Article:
In "New" Outlook I see this (we had no doubt our friends in New Zealand were correct about this, but we love the phrase "trust but verify"):
We did manage to extract the contact data and what we had to do was make it all REALLY EXPLICIT. Note that I also used two different versions of Outlook (2002 vs. 2003) just to keep the locations straight.
To start in OCFO select File-Import and Export:
You're exporting to a file
In fact a PST
And all we want right now is the Contacts:
Pick a location where you can save it (I picked next to the standard Outlook.PST file, because the size difference 48 vs 64 KB between the two is interesting).
Now on the Exchange side, you can run the process in reverse, or you can use Data File Management
Add a new PST, Point to your contacts.pst file,
And the end result is that you've got your contacts over:
So for the really curious calendar person: What the heck is going on here?
Let's take a look at the file structure of OCFO. Almost all the files under the /Outlook/Oracle Connector... directory are pretty small, except for the one I found called "mdb" which being within the same order of magnitude as the PST files we found makes it a good candidate for the location where OCFO data gets stored.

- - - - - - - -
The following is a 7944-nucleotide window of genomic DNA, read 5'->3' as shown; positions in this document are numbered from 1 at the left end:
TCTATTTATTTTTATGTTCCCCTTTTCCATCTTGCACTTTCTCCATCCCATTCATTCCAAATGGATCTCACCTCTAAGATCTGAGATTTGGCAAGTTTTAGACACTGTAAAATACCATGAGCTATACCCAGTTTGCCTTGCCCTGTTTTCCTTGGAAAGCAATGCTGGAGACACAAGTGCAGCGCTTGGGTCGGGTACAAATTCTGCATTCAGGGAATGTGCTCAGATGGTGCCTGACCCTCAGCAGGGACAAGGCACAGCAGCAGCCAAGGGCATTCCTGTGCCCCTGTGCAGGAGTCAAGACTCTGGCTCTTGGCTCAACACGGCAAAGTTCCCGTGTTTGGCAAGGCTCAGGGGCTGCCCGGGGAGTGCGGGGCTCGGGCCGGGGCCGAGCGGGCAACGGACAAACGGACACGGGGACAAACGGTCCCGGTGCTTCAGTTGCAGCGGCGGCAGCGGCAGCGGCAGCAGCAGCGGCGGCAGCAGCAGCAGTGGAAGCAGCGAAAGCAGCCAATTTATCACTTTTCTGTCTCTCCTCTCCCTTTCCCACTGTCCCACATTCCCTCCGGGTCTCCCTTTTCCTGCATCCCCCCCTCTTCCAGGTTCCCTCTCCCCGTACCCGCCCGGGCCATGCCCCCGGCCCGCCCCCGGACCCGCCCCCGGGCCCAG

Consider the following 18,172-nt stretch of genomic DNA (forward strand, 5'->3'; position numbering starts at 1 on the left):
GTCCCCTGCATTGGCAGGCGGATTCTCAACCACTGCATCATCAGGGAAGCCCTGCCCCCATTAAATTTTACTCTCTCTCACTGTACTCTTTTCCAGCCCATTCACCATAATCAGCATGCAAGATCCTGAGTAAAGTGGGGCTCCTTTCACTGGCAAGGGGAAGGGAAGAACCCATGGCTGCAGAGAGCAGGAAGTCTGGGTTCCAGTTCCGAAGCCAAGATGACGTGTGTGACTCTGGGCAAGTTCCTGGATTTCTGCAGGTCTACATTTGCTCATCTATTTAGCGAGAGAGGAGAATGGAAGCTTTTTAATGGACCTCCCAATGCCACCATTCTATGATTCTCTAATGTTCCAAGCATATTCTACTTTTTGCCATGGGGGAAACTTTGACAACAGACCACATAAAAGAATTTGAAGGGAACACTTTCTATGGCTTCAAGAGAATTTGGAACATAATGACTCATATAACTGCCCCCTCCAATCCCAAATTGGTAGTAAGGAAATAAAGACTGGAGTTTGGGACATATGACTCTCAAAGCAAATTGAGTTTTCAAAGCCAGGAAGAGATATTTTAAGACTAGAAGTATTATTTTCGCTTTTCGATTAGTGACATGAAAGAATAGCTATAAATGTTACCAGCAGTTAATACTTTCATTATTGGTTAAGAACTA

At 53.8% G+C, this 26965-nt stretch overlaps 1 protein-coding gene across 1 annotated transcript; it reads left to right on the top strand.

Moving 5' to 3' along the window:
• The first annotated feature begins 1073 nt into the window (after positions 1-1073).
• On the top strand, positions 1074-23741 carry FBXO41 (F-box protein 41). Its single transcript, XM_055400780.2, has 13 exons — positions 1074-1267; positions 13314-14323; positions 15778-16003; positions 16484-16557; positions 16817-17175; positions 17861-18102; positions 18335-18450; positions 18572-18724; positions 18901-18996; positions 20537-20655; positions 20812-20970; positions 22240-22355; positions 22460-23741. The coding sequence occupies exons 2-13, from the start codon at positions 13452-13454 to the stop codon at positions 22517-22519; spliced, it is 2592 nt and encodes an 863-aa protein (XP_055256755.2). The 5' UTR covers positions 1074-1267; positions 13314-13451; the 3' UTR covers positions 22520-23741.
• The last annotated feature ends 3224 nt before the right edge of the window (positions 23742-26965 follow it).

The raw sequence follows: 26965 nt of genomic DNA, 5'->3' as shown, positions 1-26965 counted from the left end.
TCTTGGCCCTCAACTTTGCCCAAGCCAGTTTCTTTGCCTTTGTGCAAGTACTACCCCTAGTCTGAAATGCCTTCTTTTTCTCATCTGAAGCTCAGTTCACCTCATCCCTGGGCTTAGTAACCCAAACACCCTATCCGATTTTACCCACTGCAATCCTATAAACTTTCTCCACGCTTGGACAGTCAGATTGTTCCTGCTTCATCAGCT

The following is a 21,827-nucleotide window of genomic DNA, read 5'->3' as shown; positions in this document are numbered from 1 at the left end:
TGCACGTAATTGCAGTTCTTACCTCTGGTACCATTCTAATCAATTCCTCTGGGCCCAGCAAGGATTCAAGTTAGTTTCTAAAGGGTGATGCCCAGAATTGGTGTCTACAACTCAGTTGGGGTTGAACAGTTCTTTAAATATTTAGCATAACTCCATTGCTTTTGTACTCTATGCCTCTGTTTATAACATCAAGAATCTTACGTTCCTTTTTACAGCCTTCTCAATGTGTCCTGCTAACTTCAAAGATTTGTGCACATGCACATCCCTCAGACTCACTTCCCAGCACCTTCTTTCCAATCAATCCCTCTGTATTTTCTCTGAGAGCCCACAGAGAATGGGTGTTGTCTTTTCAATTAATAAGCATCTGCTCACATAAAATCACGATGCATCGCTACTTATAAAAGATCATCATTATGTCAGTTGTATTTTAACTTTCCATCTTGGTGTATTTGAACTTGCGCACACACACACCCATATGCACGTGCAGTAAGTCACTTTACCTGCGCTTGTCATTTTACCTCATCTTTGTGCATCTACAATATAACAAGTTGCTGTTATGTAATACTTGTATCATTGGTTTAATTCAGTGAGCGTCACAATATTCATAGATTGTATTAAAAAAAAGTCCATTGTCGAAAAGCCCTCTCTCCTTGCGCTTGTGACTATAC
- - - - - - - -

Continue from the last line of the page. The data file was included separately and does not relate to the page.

In fact there are several of these throughout this directory structure. Those of you who ever had the pleasure of working in 1980's era dBase will feel deja-vu. I started doing correlations between GUIDs for the contacts in Outlook/OCFO and the data here using a binary viewer, but that got to be a hassle very quickly. Russ looked at running SOAP requests for contact data using the OCS API, which he rapidly decided was "obscure and painful."
We know the contact data is in there (somewhere), but the method we sketch above has the advantages of being simple, fast, and actionable without coding.